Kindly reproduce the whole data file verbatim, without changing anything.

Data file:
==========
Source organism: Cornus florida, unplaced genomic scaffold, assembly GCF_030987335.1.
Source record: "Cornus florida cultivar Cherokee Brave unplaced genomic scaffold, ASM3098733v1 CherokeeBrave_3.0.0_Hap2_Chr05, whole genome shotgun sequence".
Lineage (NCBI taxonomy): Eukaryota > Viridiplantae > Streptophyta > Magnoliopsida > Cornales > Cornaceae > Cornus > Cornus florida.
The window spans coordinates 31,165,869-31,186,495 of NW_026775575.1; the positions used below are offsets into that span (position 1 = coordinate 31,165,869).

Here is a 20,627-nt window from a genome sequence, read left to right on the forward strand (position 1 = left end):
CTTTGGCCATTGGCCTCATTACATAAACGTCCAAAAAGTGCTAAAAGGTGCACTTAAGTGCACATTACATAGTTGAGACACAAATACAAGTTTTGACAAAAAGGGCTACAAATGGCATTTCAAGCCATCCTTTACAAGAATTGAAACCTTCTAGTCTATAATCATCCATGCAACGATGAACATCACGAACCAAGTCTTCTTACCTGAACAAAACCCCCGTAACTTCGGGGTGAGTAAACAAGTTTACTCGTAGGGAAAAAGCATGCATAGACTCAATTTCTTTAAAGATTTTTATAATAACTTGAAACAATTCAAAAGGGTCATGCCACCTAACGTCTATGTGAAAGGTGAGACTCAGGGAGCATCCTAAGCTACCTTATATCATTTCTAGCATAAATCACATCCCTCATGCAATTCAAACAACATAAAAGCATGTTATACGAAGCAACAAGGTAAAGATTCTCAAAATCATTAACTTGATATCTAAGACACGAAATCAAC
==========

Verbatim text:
Source organism: Cornus florida, unplaced genomic scaffold, assembly GCF_030987335.1.
Source record: "Cornus florida cultivar Cherokee Brave unplaced genomic scaffold, ASM3098733v1 CherokeeBrave_3.0.0_Hap2_Chr05, whole genome shotgun sequence".
Lineage (NCBI taxonomy): Eukaryota > Viridiplantae > Streptophyta > Magnoliopsida > Cornales > Cornaceae > Cornus > Cornus florida.
The window spans coordinates 31,165,869-31,186,495 of NW_026775575.1; the positions used below are offsets into that span (position 1 = coordinate 31,165,869).

Here is a 20,627-nt window from a genome sequence, read left to right on the forward strand (position 1 = left end):
CTTTGGCCATTGGCCTCATTACATAAACGTCCAAAAAGTGCTAAAAGGTGCACTTAAGTGCACATTACATAGTTGAGACACAAATACAAGTTTTGACAAAAAGGGCTACAAATGGCATTTCAAGCCATCCTTTACAAGAATTGAAACCTTCTAGTCTATAATCATCCATGCAACGATGAACATCACGAACCAAGTCTTCTTACCTGAACAAAACCCCCGTAACTTCGGGGTGAGTAAACAAGTTTACTCGTAGGGAAAAAGCATGCATAGACTCAATTTCTTTAAAGATTTTTATAATAACTTGAAACAATTCAAAAGGGTCATGCCACCTAACGTCTATGTGAAAGGTGAGACTCAGGGAGCATCCTAAGCTACCTTATATCATTTCTAGCATAAATCACATCCCTCATGCAATTCAAACAACATAAAAGCATGTTATACGAAGCAACAAGGTAAAGATTCTCAAAATCATTAACTTGATATCTAAGACACGAAATCAAC